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Oscar Varela GARCIA, Plaintiff-Appellant, v. Richard DIAZ, Defendant-Appellee.
Oscar Varela Garcia, a federal prisoner proceeding pro se, appeals the District Court's dismissal of his Complaint against Richard Diaz, the defense counsel who represented him in the criminal proceedings that led to his conviction and confinement. We affirm the District Court's dismissal because, despite every benefit to which a pro se litigant like Garcia is entitled, the Complaint fails to plead a claim for relief that is cognizable under Federal Rule of Civil Procedure 8.
This civil case arises from Richard Diaz's legal representation of Oscar Varela Garcia in a criminal prosecution for various offenses stemming from Garcia's involvement as a “high-ranking official in a Colombian drug trafficking organization.” United States v. Garcia, 533 F. App'x 967, 969 (11th Cir. 2013) (per curiam). In 2013, this Court affirmed Garcia's convictions and sentence on direct appeal, and in 2016, when the District Court denied Garcia's petition for a writ of habeas corpus under 28 U.S.C. § 2255, we declined to grant him a certificate of appealability. Id. at 967; Garcia v. United States, No. 16-10439-F (11th Cir. Nov. 10, 2016). Then, later in 2016, while a prisoner in a federal correctional institution, Garcia filed a pro se civil complaint against Diaz that stems from Diaz's representation of him in the underlying criminal prosecution.
Garcia's Complaint is difficult to decipher because it is not organized into causes of action or numbered paragraphs. Garcia alleges that Diaz “breached their contract.” He also alleges, however, that had he known that Diaz was being investigated by the federal government for money laundering, he “would have never agreed to obtain his services” and that during Garcia's criminal trial, Diaz “neglected a legal matter instructed to him” regarding the presentation of alibi witnesses. Garcia seeks $250,000 in damages, the amount that he paid to Diaz for the representation, plus $500,000 for “mental anguish/pain and suffering.”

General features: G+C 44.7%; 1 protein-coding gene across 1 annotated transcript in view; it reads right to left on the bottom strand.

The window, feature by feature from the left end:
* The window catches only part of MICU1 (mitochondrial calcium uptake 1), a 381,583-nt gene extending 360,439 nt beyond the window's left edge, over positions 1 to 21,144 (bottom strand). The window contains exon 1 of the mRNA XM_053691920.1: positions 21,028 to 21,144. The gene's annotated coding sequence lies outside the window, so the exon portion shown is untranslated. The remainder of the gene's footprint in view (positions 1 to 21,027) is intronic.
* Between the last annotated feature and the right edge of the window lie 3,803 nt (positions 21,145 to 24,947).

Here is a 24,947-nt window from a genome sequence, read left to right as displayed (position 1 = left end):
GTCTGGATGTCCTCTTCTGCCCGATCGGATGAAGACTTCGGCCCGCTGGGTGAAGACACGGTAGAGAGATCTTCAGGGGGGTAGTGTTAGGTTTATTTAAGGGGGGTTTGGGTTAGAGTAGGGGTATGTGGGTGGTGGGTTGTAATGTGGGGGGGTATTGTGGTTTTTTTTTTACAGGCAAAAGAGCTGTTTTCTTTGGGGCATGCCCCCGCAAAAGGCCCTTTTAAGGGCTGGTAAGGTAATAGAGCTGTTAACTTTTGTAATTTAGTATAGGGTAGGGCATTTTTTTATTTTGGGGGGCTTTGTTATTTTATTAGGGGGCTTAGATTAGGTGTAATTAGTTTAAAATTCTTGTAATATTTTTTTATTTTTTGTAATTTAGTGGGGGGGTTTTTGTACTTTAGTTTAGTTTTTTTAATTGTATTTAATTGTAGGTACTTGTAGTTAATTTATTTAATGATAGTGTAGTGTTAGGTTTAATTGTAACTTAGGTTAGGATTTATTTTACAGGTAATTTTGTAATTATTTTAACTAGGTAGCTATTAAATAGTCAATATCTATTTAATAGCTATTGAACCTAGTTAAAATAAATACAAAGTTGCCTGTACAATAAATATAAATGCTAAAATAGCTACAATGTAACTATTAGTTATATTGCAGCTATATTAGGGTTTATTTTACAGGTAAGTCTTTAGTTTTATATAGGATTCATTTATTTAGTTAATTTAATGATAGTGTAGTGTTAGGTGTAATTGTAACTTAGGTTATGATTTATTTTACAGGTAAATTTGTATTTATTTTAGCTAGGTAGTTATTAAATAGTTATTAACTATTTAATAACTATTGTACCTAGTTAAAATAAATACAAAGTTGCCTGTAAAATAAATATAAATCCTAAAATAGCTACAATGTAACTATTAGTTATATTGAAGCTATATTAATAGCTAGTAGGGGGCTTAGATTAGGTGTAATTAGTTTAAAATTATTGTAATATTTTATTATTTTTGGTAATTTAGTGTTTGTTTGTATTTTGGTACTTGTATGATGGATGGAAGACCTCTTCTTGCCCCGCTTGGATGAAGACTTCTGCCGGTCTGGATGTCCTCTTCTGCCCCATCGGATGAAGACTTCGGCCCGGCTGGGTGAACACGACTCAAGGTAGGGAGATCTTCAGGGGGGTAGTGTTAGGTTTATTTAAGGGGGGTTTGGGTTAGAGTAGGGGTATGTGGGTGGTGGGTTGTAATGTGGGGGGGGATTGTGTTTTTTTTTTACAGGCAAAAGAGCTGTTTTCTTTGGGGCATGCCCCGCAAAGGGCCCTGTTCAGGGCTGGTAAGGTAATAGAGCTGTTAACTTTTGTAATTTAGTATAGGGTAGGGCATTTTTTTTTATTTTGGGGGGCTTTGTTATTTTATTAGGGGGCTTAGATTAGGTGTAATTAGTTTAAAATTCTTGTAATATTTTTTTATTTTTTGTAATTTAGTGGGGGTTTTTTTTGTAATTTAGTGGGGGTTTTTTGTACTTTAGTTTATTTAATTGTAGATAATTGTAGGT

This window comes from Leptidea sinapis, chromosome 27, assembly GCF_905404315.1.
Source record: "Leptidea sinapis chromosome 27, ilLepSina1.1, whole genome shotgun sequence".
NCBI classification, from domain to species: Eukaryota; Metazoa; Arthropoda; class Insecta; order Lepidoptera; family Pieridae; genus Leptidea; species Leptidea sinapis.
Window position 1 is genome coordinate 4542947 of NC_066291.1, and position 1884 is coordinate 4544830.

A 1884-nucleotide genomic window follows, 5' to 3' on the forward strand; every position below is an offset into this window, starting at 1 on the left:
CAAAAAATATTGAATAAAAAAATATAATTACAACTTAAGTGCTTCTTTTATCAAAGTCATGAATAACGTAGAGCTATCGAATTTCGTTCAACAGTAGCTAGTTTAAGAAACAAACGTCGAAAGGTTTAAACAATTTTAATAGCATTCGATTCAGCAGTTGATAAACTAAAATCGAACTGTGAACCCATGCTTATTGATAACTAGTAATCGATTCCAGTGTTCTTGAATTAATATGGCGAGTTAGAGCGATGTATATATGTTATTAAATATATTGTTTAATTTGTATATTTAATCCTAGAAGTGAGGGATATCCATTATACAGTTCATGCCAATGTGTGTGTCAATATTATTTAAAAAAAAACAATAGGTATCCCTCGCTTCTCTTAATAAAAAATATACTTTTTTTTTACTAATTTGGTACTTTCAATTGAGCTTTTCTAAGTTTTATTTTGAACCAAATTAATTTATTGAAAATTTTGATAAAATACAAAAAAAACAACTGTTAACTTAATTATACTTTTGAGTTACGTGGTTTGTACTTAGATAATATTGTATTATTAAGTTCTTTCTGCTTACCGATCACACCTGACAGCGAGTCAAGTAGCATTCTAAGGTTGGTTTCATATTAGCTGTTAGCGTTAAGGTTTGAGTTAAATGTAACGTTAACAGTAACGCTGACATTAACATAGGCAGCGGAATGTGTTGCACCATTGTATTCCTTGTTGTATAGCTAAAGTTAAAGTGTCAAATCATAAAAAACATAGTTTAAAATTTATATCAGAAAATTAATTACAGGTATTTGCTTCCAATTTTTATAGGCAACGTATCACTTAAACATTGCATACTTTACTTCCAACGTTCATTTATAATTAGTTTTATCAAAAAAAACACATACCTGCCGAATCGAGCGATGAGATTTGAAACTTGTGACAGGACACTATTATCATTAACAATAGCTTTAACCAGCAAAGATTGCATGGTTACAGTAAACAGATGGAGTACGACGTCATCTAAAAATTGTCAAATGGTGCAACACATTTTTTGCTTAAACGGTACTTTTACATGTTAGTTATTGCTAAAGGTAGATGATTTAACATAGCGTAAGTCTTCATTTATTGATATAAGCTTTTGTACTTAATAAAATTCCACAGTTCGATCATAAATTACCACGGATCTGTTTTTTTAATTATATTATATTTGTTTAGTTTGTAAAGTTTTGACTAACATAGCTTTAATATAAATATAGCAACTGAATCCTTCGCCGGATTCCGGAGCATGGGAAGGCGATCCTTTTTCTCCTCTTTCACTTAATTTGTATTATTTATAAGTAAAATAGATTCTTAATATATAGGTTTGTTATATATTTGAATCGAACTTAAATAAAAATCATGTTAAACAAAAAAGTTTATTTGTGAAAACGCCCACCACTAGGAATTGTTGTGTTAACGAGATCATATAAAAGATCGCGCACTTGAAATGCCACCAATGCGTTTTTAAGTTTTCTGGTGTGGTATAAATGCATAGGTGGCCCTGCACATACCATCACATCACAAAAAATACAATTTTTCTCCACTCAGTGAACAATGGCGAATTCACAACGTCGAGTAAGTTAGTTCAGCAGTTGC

The District Court sua sponte examined the sufficiency of Garcia's Complaint under Federal Rule of Civil Procedure 8. Pursuant to the Prison Litigation Reform Act of 1995 (“PLRA”), a court must “dismiss [a] case at any time” that a complaint “fails to state a claim on which relief may be granted.” 28 U.S.C. § 1915(e)(2).1 Because Garcia was a pro se plaintiff, the Court afforded him a liberal construction of his Complaint and examined his allegations not just for a breach of contract claim but also for ones of negligent misrepresentation and of legal malpractice (negligence). It determined that Garcia had failed to state a cause of action under any of the three theories and dismissed the Complaint without prejudice.
A series of motions and orders followed that immediately precede this appeal. Within 28 days of the District Court's dismissal, Garcia moved under Federal Rule of Civil Procedure 59 to alter or amend the judgment. On December 22, 2016, the Court granted that motion and gave Garcia “one opportunity” to amend his Complaint within three weeks, by January 11, 2017. On January 10, the Court received from Garcia an undated Motion for Extension of Time. Garcia cited, as cause for the extension, a prison lockdown from December 23, 2016 to December 28, 2016 and another lockdown from January 3, 2017 to a date unknown at the time of his writing. The Court granted this first extension on January 11 and gave Garcia two weeks, until January 25, to file an amended complaint. On January 13, Garcia moved for a second extension of time. Garcia explained that the prior lockdown had ended only on January 12 and that typing machines in the prison library were inaccessible until January 16. The District Court denied Garcia's second Motion and explained that it raised the “same bases for requesting an extension as his first.” This appeal followed.
We review de novo a district court's sua sponte dismissal under 28 U.S.C. § 1915(e)(2)(B)(ii) for failure to state a claim. Hughes v. Lott, 350 F.3d 1157, 1159−60 (11th Cir. 2003).
We follow a “two-pronged approach” when evaluating a complaint. We first sift out allegations that are “mere conclusory statements.” Ashcroft v. Iqbal, 556 U.S. 662, 678, 129 S.Ct. 1937, 1949, 173 L.Ed.2d 868 (2009). We then determine whether the remaining allegations, taken as true, “plausibly suggest an entitlement to relief.” Id. at 681, 129 S.Ct. at 1951.